Shifting

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The more he thought, the tighter he gripped the wheel. His anger was getting the better of him. He knew he was right to leave. There was no way to win in that situation. He was seething with fury. This was no way to live. There had to be a way to not get this upset. He had to learn to control himself.

“Fat Bottomed Girls” by Queen blared from speakers as he shifted his anger. His knuckles were turning white. The driving made him feel better. There was fresh air and endless opportunities ahead of him. The music surged through him, sending the speedometer needle around the dial.

He was over-accelerating by the time he reached the top of the bridge. The tires got squirrelly, but he held tight. Traction was regained through his tight grip. It was a smooth, downward curve out and away. His speed was getting out of his control. He made a conscious decision to slow down. There was no reason to end up dead before anything was resolved. He downshifted to third. The car shuddered as it slowed.

There was a red light at the bottom of the bridge. He was glad he had decided to slow down before then. He sat at the light, waiting for it to turn green. He could feel his heartbeat starting to slow down. The deep breaths were visible in the cold night’s air. He zipped his sweater up to the neck, sticking his face under the turned up collar.

We all have choices, he thought. I don’t want to live my life angry. The light finally turned green, but he didn’t move. The car just sat there with his hand on the knob. There were no other cars out on the street at this hour. The lamps were spaced too far apart and did little to light the boulevard.

He slammed his foot downward on the pedal, jerking the wheel violently to the left. He made the U-turn and kept his foot on the floor, shifting up through the gears to fifth. He was going back. There was no point in running. That wasn’t going to solve anything. He hoped she would still be there. He hoped she would listen.

It didn’t take him long to get back up and over the series of bridges crossing the rivers. His speed was once again out of control, though anger was no longer motivating him. The need to return and talk things out were at the forefront of his mind.

He pulled the car into the circular, gravel drive in front of her place. He rushed out and ran through the front door, glad she had still left it unlocked. He found her sitting on the floor, right in front of the fire he had build for their quiet night.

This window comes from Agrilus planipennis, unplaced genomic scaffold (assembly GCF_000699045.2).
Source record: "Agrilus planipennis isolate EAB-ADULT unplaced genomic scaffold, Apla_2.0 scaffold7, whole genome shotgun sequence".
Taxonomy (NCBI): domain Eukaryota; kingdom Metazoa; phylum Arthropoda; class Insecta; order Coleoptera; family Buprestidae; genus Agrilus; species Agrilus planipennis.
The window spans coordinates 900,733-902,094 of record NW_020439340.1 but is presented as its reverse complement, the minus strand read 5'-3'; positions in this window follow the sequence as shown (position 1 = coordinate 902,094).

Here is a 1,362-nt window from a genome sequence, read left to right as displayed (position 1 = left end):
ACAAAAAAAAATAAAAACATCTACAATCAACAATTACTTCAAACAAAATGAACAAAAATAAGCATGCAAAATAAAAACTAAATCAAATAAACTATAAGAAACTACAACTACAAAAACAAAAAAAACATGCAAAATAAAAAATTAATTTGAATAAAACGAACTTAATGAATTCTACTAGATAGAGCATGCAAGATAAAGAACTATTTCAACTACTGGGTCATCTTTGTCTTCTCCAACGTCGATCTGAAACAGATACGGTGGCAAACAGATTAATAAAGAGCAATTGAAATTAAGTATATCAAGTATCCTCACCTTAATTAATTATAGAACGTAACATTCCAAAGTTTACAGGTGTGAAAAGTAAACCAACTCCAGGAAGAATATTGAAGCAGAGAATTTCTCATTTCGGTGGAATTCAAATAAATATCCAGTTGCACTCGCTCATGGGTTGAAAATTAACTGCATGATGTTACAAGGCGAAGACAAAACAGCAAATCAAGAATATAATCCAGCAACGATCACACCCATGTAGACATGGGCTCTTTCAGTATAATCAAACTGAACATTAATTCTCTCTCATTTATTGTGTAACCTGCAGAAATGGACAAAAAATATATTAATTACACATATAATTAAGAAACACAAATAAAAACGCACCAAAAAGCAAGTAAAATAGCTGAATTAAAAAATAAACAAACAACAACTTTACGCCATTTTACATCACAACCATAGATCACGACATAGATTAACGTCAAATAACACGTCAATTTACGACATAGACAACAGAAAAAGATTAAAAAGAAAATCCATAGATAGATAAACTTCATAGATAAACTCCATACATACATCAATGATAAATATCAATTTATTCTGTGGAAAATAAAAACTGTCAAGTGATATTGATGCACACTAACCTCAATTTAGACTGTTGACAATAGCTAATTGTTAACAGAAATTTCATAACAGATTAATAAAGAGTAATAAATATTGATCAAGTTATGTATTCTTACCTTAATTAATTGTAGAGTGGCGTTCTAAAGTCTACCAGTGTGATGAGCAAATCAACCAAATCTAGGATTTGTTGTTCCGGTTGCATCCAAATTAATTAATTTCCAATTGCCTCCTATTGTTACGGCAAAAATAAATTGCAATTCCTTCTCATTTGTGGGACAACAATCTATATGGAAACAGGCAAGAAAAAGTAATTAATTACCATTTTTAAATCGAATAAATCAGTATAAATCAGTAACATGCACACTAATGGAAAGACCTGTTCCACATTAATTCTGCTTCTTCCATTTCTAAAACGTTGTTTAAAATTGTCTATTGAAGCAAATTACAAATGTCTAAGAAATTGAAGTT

“I’m sorry.”

“I am, too.” Her tears were fresh. She didn’t look up at him.

“I’m sorry I got so mad.”

“You left me.”

“Yes, I didn’t want to argue any longer.”

“You left.” She repeated. His heart sank.

“Yes.” He wondered what was the wisest choice for his next words. He decided there were no right words. He just sat down beside her and reached out to hold her. She recoiled at first. He allowed a hand to just linger on her shoulder. “I’m sorry.” He paused before leaning in to wrap her fully.

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Circular Arguments In My Semantical Nature

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Circular arguments in my semantical nature
Feelings expounded in earnest in the rain
Taking life slowly without such hassle
Exact footsteps allowing you the least bit of constrain
Sleep remains to appear in reoccurrences
Unchanged in our former exasperating doses
Unable to look away in these sudden urges
Ticking away, starlight illuminates one supposes

The Coat

 

 

 

 

“Where’s my coat? Who took my coat?”

“I don’t know. Mike’s at the store, maybe he did.”

“I gotta go. I need my coat.”

“Relax man, he’ll be right back.”

“You’re not understanding. I’m going to be late. He has his own jacket.”

“Chill man, he’ll be right back.”

“Why didn’t he use his own?”

“I don’t know. Why are you freaking out?”

“This is bullshit! I gotta go, man!”

“I’ll lend you mine. It’s cool.”

“I can’t wear that! I’m in a suit! What’s wrong with you?

“Check this out, man, mine is here.  It’ll keep you warm. It’s your choice.”

“I gotta go. My boss won’t understand that my stupid roommate took my jacket to the store real quick.”

“Dude, I’m done with this conversation. Take mine or don’t.”

“What is wrong with people that they can’t wear their own clothes?  Why does everyone need to impede on me?”

“It’s not all about YOU!”

“How the fuck is my jacket being taken by someone else without permission at the exact moment when I need it most, not about me? Can you explain that one to me?”

With that he walked out to his car without a coat. He was shivering by the time he got in his car. He kept reminding himself to get the autostart to get the engine warmed up before we walked out. Now he would have to freeze in only his suit until the heat was ready. Each moment he shivered, he hatred for Mike further increased. He was seething before he felt any heat at all.

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You Want Everyone To Coexist

You want everyone to coexist
Just as long as you get the benefit of the doubt
It’s a posh life dining with millionaires
Rallying for the cause you hypocritically shout
Your high rise has digital locks
Believing reports of Global Warming
You’re safe in your rarified air
With common folk exposed when it’s storming
Don’t tell me how to live my life
Your arguments are invalid anyway
I’m smart enough to filter information
Please just go back to oppressing the PTA